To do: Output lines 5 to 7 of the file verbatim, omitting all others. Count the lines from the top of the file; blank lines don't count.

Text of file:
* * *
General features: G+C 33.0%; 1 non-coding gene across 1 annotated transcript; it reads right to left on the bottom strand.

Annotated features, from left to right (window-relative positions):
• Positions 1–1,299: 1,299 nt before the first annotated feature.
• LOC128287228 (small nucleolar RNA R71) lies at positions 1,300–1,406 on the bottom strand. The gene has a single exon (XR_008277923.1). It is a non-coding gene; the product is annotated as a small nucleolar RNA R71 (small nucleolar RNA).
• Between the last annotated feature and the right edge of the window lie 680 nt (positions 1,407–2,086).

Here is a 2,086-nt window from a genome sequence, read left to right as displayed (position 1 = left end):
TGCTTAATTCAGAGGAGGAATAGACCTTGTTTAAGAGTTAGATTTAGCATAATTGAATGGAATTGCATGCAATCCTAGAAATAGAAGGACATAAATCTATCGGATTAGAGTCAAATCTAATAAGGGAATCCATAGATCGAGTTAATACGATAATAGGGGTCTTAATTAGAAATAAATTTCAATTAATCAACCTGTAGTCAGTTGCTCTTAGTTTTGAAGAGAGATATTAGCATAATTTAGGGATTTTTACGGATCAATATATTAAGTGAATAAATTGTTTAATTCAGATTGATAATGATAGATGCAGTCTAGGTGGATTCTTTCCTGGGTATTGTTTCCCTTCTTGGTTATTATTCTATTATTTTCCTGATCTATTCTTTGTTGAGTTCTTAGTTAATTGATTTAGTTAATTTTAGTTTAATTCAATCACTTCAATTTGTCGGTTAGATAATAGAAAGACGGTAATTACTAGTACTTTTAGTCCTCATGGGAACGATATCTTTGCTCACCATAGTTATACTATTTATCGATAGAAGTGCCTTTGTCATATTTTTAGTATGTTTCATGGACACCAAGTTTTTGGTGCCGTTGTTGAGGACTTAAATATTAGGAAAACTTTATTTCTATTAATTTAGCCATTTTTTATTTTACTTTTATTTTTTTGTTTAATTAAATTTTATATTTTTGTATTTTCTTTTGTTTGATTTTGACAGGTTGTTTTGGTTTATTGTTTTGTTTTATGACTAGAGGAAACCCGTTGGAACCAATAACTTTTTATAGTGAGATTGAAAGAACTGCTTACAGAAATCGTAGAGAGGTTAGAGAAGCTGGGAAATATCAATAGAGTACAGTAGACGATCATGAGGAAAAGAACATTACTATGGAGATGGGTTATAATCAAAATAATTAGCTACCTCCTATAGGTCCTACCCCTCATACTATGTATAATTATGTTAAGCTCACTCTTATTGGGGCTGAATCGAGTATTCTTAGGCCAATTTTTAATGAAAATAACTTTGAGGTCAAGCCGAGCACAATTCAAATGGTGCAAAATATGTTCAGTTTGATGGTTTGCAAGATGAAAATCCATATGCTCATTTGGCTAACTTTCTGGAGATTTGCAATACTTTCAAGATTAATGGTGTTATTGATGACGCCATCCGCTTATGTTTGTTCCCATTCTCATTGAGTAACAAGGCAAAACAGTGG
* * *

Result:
• Between the last annotated feature and the right edge of the window lie 680 nt (positions 1,407–2,086).

Here is a 2,086-nt window from a genome sequence, read left to right as displayed (position 1 = left end):
TGCTTAATTCAGAGGAGGAATAGACCTTGTTTAAGAGTTAGATTTAGCATAATTGAATGGAATTGCATGCAATCCTAGAAATAGAAGGACATAAATCTATCGGATTAGAGTCAAATCTAATAAGGGAATCCATAGATCGAGTTAATACGATAATAGGGGTCTTAATTAGAAATAAATTTCAATTAATCAACCTGTAGTCAGTTGCTCTTAGTTTTGAAGAGAGATATTAGCATAATTTAGGGATTTTTACGGATCAATATATTAAGTGAATAAATTGTTTAATTCAGATTGATAATGATAGATGCAGTCTAGGTGGATTCTTTCCTGGGTATTGTTTCCCTTCTTGGTTATTATTCTATTATTTTCCTGATCTATTCTTTGTTGAGTTCTTAGTTAATTGATTTAGTTAATTTTAGTTTAATTCAATCACTTCAATTTGTCGGTTAGATAATAGAAAGACGGTAATTACTAGTACTTTTAGTCCTCATGGGAACGATATCTTTGCTCACCATAGTTATACTATTTATCGATAGAAGTGCCTTTGTCATATTTTTAGTATGTTTCATGGACACCAAGTTTTTGGTGCCGTTGTTGAGGACTTAAATATTAGGAAAACTTTATTTCTATTAATTTAGCCATTTTTTATTTTACTTTTATTTTTTTGTTTAATTAAATTTTATATTTTTGTATTTTCTTTTGTTTGATTTTGACAGGTTGTTTTGGTTTATTGTTTTGTTTTATGACTAGAGGAAACCCGTTGGAACCAATAACTTTTTATAGTGAGATTGAAAGAACTGCTTACAGAAATCGTAGAGAGGTTAGAGAAGCTGGGAAATATCAATAGAGTACAGTAGACGATCATGAGGAAAAGAACATTACTATGGAGATGGGTTATAATCAAAATAATTAGCTACCTCCTATAGGTCCTACCCCTCATACTATGTATAATTATGTTAAGCTCACTCTTATTGGGGCTGAATCGAGTATTCTTAGGCCAATTTTTAATGAAAATAACTTTGAGGTCAAGCCGAGCACAATTCAAATGGTGCAAAATATGTTCAGTTTGATGGTTTGCAAGATGAAAATCCATATGCTCATTTGGCTAACTTTCTGGAGATTTGCAATACTTTCAAGATTAATGGTGTTATTGATGACGCCATCCGCTTATGTTTGTTCCCATTCTCATTGAGTAACAAGGCAAAACAGTGG